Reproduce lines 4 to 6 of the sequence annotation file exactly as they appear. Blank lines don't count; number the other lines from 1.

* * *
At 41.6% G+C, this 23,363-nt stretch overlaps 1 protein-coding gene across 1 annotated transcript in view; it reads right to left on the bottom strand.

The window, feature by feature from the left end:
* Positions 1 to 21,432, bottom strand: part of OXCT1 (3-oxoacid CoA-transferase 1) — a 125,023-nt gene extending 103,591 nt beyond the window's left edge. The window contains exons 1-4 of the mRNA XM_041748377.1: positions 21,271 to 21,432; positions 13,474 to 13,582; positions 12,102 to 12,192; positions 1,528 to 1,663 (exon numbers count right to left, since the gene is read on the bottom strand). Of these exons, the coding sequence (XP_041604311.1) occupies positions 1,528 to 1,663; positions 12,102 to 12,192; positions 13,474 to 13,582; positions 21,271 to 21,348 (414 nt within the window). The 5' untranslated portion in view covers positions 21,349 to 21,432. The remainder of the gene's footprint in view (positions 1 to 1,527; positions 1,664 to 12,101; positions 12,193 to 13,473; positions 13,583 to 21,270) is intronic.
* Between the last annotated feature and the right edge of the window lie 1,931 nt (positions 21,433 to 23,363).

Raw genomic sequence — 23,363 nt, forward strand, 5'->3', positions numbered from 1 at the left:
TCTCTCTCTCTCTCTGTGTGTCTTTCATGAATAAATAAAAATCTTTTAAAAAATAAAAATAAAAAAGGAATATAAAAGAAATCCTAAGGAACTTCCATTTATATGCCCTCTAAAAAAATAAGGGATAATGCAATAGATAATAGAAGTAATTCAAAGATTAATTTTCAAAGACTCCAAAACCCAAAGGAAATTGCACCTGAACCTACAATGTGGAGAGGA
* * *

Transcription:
* Between the last annotated feature and the right edge of the window lie 1,931 nt (positions 21,433 to 23,363).

Raw genomic sequence — 23,363 nt, forward strand, 5'->3', positions numbered from 1 at the left:
TCTCTCTCTCTCTCTGTGTGTCTTTCATGAATAAATAAAAATCTTTTAAAAAATAAAAATAAAAAAGGAATATAAAAGAAATCCTAAGGAACTTCCATTTATATGCCCTCTAAAAAAATAAGGGATAATGCAATAGATAATAGAAGTAATTCAAAGATTAATTTTCAAAGACTCCAAAACCCAAAGGAAATTGCACCTGAACCTACAATGTGGAGAGGA